Four matches clocking in with at least three stars and two more at **½ or higher. That’s six matches I’d say are at least solid. Most of the stuff that didn’t work was kept at under five minutes, so it never overstayed its welcome. I appreciate that.

SCORE: 6.5





The Macho Man and Elizabeth story. Truly something special and a lot of it is explained at Manias. You have jerk boyfriend at WM 2. Conquering couple standing tall at WM IV. Jealous ex at WM V. Man with his new woman at WM VI. And then this. Elizabeth hopping the guardrail to save Savage from an assault at the hands of Sherri, followed by a tearful embrace and reunion. It is perfect and remains one of the greatest moments in WrestleMania history. The tears were real and they were earned. The rest of the show didn’t feature much memorable outside of Undertaker’s first Mania win but this moment is enough to score high.

SCORE: 8.5



Historical Significance


There are three things that really made this show historic. One was the WrestleMania debut of The Undertaker. Nobody knew it at the time, but they had just witnessed the beginning of something unbelievable. The Streak has begun. The second notable bit is that this marked the final Mania appearance for Andre the Giant. Lastly, small as it may be, this show was the final time that Bret Hart and Shawn Michaels worked a Mania as tag guys before breaking out into singles roles. Throw in another WWF Title victory for Hogan, which made him the second man to become a three time champion, and you’ve got a show with some historical value.

SCORE: 8.0



Booking Decisions


For the most part, I think this show got a lot of their booking decisions right. Up and comers like the Rockers, British Bulldog, Texas Tornado, and The Undertaker won. The Nasty Boys were established as a new top tier tag team, while Hogan winning back the title was the right call. I do think there were missteps, though. A weapon like the shocker used in a relative squash? Demolition losing to a team that was barely around afterwards? A lame DQ finish to the Intercontinental Title match? Not egregious mistakes, but costly ones.

SCORE: 7.0





Here’s where the show really struggled. WrestleMania always feels special in a big stadium. This venue looked cheap, especially when compared to stuff like the Skydome. At least Trump Plaza had some aspects that looked nice. The overly patriotic theme was also something I didn’t care for. There were American flags all over and it was way too much. Commentary not being consistent throughout the show was a weird call. When it was Gorilla Monsoon and Bobby Heenan together, it worked. But we had guests like Jim Duggan and that was terrible. On the plus side, we did get our first bit of true match graphics. They threw them up on screen a few times.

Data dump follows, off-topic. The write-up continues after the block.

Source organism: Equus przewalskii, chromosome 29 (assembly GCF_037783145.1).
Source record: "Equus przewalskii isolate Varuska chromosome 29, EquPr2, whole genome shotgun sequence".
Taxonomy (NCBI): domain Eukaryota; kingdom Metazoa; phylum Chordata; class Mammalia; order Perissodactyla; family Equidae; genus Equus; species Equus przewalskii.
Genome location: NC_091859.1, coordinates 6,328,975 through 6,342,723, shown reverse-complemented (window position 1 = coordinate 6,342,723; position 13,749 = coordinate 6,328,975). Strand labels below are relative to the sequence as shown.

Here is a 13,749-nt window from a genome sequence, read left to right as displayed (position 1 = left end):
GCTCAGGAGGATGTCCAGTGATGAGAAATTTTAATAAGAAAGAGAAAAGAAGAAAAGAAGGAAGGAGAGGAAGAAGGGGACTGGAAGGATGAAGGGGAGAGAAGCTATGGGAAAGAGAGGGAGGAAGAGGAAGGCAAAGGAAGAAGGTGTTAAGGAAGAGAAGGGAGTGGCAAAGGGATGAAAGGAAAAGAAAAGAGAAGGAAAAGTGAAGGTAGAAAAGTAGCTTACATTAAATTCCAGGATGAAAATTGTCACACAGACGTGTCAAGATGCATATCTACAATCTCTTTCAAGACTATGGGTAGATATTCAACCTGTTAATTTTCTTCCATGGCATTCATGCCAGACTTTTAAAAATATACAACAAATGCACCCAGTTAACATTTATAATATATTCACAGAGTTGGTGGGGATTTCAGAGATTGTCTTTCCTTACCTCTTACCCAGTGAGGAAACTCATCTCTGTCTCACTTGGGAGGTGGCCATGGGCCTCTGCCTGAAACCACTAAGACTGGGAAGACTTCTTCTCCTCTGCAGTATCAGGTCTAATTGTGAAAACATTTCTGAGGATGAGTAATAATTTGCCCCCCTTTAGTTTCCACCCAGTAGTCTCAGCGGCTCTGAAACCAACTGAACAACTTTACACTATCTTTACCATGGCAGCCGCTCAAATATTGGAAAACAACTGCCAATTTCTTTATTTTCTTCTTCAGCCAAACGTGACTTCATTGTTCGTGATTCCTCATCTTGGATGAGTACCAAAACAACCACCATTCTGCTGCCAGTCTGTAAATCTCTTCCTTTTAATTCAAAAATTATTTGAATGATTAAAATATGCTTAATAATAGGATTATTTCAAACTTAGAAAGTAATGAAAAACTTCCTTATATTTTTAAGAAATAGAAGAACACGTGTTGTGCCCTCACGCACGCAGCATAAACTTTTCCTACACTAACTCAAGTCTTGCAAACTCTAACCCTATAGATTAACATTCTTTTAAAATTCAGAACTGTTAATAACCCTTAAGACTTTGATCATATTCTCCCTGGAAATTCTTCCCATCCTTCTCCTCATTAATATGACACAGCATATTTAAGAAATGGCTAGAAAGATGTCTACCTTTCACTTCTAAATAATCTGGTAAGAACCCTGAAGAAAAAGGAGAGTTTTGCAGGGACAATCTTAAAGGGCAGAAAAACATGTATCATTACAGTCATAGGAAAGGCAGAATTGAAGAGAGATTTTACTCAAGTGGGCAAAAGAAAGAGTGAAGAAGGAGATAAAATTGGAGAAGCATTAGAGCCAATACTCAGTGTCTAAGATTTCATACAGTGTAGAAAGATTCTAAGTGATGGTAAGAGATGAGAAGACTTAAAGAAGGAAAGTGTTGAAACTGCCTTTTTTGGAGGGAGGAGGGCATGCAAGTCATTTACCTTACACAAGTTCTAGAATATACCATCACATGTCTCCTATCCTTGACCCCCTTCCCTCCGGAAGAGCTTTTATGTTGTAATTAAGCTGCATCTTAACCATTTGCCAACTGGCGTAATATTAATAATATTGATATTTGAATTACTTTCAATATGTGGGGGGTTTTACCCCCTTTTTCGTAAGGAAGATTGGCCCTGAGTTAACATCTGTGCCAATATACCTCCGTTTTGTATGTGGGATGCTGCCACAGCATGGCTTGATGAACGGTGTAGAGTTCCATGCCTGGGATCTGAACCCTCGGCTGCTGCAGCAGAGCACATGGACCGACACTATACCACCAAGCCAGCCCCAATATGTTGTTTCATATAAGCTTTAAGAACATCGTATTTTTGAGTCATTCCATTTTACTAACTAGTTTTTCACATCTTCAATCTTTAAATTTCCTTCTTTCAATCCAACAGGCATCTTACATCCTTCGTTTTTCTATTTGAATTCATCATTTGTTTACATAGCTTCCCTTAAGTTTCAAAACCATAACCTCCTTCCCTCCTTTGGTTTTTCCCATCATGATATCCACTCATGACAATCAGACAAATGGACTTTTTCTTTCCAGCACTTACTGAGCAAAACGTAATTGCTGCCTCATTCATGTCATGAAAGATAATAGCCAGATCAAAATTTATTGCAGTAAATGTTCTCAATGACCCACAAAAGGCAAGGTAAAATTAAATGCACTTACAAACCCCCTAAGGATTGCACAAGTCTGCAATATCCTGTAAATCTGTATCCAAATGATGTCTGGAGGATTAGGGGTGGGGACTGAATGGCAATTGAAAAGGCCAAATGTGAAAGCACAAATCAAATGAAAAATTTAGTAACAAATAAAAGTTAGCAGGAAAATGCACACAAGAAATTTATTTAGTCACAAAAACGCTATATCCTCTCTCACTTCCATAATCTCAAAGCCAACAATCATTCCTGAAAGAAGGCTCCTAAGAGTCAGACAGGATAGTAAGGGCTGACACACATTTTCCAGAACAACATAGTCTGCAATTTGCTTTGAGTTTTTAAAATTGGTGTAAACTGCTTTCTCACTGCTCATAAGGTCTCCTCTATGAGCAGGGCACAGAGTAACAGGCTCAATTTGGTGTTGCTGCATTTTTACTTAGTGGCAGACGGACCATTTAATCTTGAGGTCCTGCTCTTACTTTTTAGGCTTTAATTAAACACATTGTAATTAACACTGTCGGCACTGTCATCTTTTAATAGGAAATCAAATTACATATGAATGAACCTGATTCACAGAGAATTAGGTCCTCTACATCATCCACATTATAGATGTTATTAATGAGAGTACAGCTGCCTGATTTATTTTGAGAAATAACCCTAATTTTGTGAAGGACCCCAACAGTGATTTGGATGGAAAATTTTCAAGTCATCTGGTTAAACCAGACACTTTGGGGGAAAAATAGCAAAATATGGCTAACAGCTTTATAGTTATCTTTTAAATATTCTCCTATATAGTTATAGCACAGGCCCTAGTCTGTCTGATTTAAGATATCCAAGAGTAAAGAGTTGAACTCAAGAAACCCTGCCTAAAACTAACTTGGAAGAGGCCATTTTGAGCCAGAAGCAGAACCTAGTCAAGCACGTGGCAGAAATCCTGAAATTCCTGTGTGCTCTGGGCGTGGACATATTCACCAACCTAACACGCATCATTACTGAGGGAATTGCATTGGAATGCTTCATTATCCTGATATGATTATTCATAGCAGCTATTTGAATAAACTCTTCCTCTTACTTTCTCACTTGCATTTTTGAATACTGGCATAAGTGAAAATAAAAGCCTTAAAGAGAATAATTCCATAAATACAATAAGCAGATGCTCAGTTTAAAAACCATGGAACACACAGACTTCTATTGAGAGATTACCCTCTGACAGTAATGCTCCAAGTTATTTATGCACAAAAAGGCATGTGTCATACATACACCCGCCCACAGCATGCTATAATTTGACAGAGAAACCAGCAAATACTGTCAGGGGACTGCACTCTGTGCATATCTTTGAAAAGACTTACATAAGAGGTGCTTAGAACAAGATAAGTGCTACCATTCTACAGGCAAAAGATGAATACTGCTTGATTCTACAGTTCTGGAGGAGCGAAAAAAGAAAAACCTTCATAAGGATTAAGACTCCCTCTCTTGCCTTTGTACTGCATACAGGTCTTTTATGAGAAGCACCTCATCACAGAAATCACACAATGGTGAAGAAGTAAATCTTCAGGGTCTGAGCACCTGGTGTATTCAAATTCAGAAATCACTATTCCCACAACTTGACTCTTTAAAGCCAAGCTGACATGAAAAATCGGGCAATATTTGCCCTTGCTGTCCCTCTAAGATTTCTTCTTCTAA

SCORE: 3.0





As noted earlier, none of the bad stuff on this show overstayed its welcome. Only two matches that didn’t at least get ** went over five minutes and both of those went under ten. That makes for some good pacing. There also wasn’t much in terms of non-wrestling stuff that hurt the flow. However, I do have to point out that 14 matches is too many when a few of them are just to get one guy over. If you’re going to load up on matches, make sure they all matter. That can cause a show to drag.

SCORE: 6.5





Honestly, I feel rather indifferent about this section. This was a case where they didn’t do too much in terms of non-wrestling segments or celebrity involvement. Willie Nelson did a good job singing at the start. People like Regis Philbin and Alex Trebek were used for interview segments. Chuck Norris, Donald Trump, Henry Winkler, and Lou Ferrigno got interviewed in the crowd. It didn’t do much to add or take away from the show, so I was going to split the different and go down the middle. But, the Savage/Elizabeth segment does count as non-wrestling and in this section, so it gets a slight bump.

SCORE: 6.5





It didn’t look nearly as pretty, but it looks like WrestleMania VII has a slight edge over WrestleMania VI. The only section it didn’t score well on was presentation. Everything else got at least an average score. We got arguably the best card so far from an in-ring standpoint and some truly memorable moments.

TOTAL: 46/70


WrestleMania Rankings
1. WrestleMania III – 55/70
2. WrestleMania I – 50/70
3. WrestleMania VII – 46/70
4. WrestleMania VI – 44/70
5. WrestleMania V – 39/70
6. WrestleMania IV – 32/70
7. WrestleMania II – 29/70


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WrestleMania VIII, Kevin Pantoja